The Ellen DeGeneres Show is under internal investigation by WarnerMedia following a series of allegations of racism, workplace intimidation and other mistreatment made by employees of the popular daytime talk show.

The country act now officially known as Lady A has sued a blues, soul and funk singer who says that she has used Lady A as her stage name for two decades.

One of country's most familiar artists has died. Charlie Daniels — a singer, songwriter, bandleader and player of many instruments — died Monday in Nashville. His death was confirmed by his publicist, Don Murry Grubbs, who said that he died of a hemorrhagic stroke. He was 83 years old.

Charlie Daniels was born Oct. 28, 1936 in Wilmington, North Carolina. He started out playing bluegrass locally with the Misty Mountain Boys before moving to Nashville in 1967. He was already becoming known as a songwriter as well; he co-wrote an Elvis Presley song, "It Hurts Me," in 1964.

A choir of about 100 performers sang at a megachurch campaign event featuring Vice President Pence on Sunday. They did not wear masks while they sang.

Many epidemiologists and singing experts currently fear that singers may be superspreaders of COVID-19, due to aerosolization of the virus. Singing involves much more forceful and deep breathing than simple talking.

The country trio Dixie Chicks have changed the group's name to The Chicks in an apparent distancing from a name associated with the Confederate-era South.

On Tuesday, the National Endowment for the Arts announced its newest class of National Heritage fellows: 10 artists, ensembles and cultural workers who represent the richness and breadth of America's traditional arts. They range from one of the pioneers of the Memphis sound of Southern soul to an Ojibwe birchbark canoe builder.

Veteran British actor Ian Holm has died at age 88. He was beloved by audiences as Bilbo Baggins in The Lord of the Rings trilogy and The Hobbit. He was nominated for an Oscar for his role in Chariots of Fire, and first reached wide audiences in Alien. His death on Friday was related to Parkinson's disease, his agent, Alex Irwin, told NPR.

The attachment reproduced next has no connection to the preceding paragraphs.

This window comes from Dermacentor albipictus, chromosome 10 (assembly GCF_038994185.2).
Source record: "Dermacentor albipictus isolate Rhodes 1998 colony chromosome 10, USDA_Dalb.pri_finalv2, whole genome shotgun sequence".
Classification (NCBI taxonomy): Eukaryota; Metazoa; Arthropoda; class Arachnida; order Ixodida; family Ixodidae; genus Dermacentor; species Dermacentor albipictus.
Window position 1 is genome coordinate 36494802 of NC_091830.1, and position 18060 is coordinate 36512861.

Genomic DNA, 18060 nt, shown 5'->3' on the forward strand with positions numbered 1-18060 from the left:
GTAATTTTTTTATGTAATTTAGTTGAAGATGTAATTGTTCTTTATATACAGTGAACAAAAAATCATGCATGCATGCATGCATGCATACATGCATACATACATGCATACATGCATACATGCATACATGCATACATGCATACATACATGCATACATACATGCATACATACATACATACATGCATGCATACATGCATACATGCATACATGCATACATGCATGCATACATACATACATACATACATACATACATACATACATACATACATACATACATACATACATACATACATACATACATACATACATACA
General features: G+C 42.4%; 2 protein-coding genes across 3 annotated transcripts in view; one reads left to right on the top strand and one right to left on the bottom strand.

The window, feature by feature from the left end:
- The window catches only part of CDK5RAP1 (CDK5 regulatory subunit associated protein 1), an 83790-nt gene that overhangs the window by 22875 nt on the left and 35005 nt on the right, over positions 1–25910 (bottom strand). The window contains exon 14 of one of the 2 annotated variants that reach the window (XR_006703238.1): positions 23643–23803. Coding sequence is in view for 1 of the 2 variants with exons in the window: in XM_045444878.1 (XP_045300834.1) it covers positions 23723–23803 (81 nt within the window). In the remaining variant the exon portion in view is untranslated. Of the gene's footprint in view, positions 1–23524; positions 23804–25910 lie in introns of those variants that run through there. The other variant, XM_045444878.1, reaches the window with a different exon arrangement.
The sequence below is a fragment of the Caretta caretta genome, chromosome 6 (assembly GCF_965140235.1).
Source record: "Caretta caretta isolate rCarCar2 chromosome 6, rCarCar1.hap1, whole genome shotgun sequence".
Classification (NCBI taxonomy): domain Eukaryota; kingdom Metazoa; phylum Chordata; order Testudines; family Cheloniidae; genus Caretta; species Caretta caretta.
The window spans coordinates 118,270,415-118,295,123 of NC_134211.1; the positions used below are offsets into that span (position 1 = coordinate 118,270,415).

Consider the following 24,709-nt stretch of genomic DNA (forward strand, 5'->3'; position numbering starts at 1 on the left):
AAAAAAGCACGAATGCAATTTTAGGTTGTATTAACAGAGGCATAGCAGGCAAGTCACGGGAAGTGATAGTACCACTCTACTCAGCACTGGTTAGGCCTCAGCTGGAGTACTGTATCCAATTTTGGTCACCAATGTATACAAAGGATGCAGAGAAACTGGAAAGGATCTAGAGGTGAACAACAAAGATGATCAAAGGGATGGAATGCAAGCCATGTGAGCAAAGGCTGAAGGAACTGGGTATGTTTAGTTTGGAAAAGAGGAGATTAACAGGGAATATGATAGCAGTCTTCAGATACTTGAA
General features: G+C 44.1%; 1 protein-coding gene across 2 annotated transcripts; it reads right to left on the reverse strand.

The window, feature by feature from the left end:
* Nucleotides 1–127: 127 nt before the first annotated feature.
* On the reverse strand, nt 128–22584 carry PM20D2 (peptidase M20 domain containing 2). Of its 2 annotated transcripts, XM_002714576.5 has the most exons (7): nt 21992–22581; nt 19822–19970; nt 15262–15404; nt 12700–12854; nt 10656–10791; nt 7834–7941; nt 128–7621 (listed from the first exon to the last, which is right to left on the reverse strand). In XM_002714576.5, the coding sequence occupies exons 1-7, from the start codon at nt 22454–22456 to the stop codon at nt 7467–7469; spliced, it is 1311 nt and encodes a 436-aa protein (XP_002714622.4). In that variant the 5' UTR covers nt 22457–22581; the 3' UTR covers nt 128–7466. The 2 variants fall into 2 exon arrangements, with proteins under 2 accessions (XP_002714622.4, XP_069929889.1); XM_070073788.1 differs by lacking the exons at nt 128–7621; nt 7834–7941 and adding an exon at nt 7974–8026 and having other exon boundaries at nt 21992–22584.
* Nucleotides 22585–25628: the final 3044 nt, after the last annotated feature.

Ian Holm could play everyone from King Lear to an android to a hobbit. He told NPR's All Things Considered in 2002 that he was less interested in fame than in being a good actor.

Updated at 4:14 p.m. ET

The country band Lady Antebellum has changed its name to Lady A, saying that its members are "regretful and embarrassed" that they had not previously considered the loaded history of the term.

Face shields are critical gear for those on the front line of the ongoing coronavirus crisis. But like other pieces of PPE, they often still aren't available. But one volunteer group, using 3D printers at home, has made nearly 40,000 NIH-approved face shields for health care workers and first responders — from New Jersey to the Navajo Nation.

Updated at 4:00 p.m. ET

On Wednesday morning, the Recording Academy, which gives out the Grammy Awards, announced a few changes to the prizes — and to the way it structures its voting process. On social media, critics and fans immediately took up debating the most obvious shifts.

Tanglewood, the summer home of the Boston Symphony Orchestra [BSO] and a popular draw for tourists in the Berkshire Mountains, has canceled its 2020 live performance season due to the coronavirus, the BSO announced on Friday.

Broadway's theaters will continue to be dark through at least Sept. 6, the Broadway League announced on Tuesday.

Updated Tuesday at 1:25 p.m. ET

Anthony Davis' opera The Central Park Five, with a libretto by Richard Wesley, has won the 2020 Pulitzer Prize in Music.